July 6, 2022 Russia-Ukraine news

The crowdfunded Bayraktar BH2 combat drone destined for Ukraine is delivered to Lithuania, in this undated handout image obtained on July 4.
The crowdfunded Bayraktar BH2 combat drone destined for Ukraine is delivered to Lithuania, in this undated handout image obtained on July 4. (Lithuanian Ministry of Defence/Reuters)

A Turkish-made Bayraktar TB2 drone, secured by Lithuania for Ukraine after a local crowdfunding campaign, is expected to be shipped to Kyiv in the coming hours. 

The “Vanagas” (which means “Hawk” in Lithuanian), along with ammunition, arrived in the Baltic country on Monday, the country’s Defense Minister, Arvydas Anušauskas, tweeted. After a press introduction on Wednesday, Anušauskas added the drone would be transferred to Ukraine soon.

“Last hours of Bayraktar “Vanagas” in Lithuania. Very soon it will be delivered to Ukraine,” he tweeted.

The crowdfunding campaign was launched by Lithuanian online broadcaster Laisves TV last month and was able to secure around 6 million euros ($6.11 million) to purchase the drone. 

The purchase was organized by the Lithuanian Defense Ministry, but it says that after learning it was being purchased via a crowdfunding campaign, the manufacturer donated the drone for free. 

“Citizens of Lithuania collected funds for this aircraft, but inspired by the idea, the Turkish company ‘Baykar’, the manufacturer of ‘Bayraktar’, decided to donate it,” the Lithuanian Defense Ministry said in a statement. “1.5 million euros of the donated 5.9 million was allocated for arming the unmanned aircraft.”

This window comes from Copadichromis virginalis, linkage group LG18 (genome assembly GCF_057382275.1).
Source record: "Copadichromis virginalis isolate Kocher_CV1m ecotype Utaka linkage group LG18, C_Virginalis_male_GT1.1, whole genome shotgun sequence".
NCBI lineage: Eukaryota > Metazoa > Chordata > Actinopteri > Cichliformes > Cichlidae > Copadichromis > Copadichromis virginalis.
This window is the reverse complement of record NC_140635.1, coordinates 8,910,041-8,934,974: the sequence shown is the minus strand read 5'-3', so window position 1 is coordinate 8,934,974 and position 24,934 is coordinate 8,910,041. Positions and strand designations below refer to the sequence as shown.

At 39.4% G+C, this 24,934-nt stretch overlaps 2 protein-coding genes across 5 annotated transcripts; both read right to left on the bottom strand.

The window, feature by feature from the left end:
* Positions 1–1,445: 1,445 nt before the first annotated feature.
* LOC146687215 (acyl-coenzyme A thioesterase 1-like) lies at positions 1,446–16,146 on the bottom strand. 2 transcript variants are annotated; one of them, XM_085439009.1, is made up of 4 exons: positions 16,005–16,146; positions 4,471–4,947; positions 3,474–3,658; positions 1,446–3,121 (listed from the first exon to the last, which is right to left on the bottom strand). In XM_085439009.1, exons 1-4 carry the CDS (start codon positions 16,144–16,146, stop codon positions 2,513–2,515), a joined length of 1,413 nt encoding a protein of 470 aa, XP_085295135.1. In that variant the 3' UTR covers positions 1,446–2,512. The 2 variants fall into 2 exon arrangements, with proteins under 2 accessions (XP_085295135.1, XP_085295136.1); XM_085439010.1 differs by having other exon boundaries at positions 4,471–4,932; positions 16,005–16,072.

It is not the first time Baykar has donated some of its drones to the Ukrainian armed forces. Last month, after a Ukrainian crowdfunding campaign secured enough funds to purchase three of the drones, the company said it would be donating them for free.

“We ask that the raised funds be remitted instead to the struggling people of Ukraine,” it said in a statement on June 27.

The Bayraktar TB2 drone has played a key role in Ukraine’s defense against Russia. The country had around 20 of the unmanned aerial vehicles before the start of the war on Feb. 24, but Ukrainian Defense Minister Oleksii Reznikov said on June 28 that his office had been able to secure up to 50 drones since the invasion began.

“In the near future, almost all capacity of the Baykar Makina plant will be focused on meeting the needs of the Armed Forces. It’s about ordering dozens more drones,” Reznikov added.

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